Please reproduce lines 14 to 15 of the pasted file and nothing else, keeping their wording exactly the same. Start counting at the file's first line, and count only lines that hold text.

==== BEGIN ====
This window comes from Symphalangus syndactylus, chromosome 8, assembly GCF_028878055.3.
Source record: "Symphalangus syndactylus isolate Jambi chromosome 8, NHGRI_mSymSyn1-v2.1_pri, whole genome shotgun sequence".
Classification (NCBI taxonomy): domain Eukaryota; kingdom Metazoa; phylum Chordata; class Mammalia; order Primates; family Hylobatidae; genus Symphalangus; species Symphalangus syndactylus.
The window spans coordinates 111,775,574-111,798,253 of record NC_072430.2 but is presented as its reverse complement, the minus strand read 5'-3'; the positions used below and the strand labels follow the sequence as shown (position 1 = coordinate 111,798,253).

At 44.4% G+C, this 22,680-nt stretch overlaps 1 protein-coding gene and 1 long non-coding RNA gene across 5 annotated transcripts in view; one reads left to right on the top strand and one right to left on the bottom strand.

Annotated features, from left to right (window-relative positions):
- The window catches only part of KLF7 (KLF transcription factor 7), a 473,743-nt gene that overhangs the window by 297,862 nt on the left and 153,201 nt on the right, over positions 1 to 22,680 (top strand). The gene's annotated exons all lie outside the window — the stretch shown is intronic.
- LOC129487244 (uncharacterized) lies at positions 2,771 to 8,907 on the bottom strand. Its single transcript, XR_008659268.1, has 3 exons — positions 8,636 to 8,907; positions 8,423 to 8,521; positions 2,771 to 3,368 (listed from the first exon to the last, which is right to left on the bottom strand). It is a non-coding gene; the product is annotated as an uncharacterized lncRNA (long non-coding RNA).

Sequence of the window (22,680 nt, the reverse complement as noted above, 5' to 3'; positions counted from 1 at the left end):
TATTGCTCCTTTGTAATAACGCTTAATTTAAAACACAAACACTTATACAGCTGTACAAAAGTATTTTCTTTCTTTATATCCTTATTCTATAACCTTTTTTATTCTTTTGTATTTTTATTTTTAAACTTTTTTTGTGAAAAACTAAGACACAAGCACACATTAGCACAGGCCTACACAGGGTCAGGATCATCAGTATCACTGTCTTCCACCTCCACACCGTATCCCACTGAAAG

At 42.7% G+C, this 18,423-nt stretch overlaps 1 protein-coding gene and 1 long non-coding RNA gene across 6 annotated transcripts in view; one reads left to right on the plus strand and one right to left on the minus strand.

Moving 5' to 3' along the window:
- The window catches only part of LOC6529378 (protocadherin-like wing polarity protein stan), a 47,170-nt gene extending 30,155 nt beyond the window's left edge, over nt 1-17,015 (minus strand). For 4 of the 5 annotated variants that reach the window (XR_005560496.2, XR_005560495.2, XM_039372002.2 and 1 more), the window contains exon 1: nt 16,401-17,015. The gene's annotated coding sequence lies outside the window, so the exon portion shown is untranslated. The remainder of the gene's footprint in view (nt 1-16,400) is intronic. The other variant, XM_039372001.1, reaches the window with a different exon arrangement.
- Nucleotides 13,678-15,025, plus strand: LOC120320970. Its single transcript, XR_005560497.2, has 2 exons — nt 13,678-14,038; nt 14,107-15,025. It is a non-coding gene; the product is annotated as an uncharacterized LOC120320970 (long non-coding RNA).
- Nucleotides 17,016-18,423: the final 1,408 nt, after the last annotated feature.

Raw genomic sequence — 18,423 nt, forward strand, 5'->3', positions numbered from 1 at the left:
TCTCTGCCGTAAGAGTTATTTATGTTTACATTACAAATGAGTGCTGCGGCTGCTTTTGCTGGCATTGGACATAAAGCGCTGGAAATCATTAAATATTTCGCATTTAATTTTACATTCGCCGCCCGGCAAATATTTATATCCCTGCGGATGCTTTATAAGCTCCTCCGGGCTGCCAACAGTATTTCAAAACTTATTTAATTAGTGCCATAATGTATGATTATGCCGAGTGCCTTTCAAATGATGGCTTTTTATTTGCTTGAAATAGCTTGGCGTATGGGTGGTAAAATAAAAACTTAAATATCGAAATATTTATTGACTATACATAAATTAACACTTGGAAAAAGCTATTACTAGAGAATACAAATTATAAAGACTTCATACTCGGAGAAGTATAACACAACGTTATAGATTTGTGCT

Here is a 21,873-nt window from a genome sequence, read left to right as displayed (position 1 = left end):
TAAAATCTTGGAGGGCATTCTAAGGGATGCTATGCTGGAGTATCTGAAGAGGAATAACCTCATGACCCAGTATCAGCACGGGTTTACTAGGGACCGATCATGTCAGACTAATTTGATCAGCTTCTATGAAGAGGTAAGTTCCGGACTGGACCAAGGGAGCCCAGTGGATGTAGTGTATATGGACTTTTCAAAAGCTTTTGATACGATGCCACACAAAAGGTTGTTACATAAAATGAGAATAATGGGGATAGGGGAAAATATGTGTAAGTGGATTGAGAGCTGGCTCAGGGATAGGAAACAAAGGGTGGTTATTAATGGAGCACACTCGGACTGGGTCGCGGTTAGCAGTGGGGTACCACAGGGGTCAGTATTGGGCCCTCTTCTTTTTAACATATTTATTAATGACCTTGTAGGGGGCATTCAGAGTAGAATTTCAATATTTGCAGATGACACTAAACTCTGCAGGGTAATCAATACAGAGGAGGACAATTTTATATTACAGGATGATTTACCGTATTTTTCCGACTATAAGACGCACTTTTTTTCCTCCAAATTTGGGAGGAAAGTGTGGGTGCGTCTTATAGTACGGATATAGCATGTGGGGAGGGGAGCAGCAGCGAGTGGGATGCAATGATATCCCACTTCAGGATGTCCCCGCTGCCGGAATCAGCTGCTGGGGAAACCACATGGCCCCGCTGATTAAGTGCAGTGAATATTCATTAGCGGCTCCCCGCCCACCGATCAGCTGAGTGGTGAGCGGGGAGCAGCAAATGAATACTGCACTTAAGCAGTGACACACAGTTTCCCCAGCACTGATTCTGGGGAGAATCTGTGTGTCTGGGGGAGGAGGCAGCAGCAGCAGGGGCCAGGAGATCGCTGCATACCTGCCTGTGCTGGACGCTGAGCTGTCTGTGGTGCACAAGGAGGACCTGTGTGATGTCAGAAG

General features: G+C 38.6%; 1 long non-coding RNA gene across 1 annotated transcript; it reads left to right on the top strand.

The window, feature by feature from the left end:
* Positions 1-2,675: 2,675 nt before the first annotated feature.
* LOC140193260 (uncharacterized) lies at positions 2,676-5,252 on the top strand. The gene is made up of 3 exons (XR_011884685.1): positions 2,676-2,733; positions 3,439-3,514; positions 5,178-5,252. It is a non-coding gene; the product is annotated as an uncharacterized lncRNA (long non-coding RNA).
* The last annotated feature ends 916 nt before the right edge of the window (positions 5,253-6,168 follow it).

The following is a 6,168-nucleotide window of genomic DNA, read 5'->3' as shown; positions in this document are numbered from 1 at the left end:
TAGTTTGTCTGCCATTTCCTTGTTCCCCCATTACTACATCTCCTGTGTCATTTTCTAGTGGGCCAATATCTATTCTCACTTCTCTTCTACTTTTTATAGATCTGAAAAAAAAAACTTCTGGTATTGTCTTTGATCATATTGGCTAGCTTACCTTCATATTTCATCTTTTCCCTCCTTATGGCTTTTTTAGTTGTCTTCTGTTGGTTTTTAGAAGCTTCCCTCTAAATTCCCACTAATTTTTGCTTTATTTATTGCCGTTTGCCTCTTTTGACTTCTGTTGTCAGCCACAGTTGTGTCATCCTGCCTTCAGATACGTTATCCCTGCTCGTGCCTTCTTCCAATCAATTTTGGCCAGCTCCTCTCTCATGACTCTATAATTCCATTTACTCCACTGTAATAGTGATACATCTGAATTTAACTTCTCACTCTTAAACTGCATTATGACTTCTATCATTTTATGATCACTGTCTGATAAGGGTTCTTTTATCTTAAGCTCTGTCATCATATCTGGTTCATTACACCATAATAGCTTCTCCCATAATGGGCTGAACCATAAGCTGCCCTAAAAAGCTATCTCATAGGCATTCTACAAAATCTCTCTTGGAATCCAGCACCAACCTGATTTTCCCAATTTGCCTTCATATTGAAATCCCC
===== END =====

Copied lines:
- Nucleotides 13,678-15,025, plus strand: LOC120320970. Its single transcript, XR_005560497.2, has 2 exons — nt 13,678-14,038; nt 14,107-15,025. It is a non-coding gene; the product is annotated as an uncharacterized LOC120320970 (long non-coding RNA).
- Nucleotides 17,016-18,423: the final 1,408 nt, after the last annotated feature.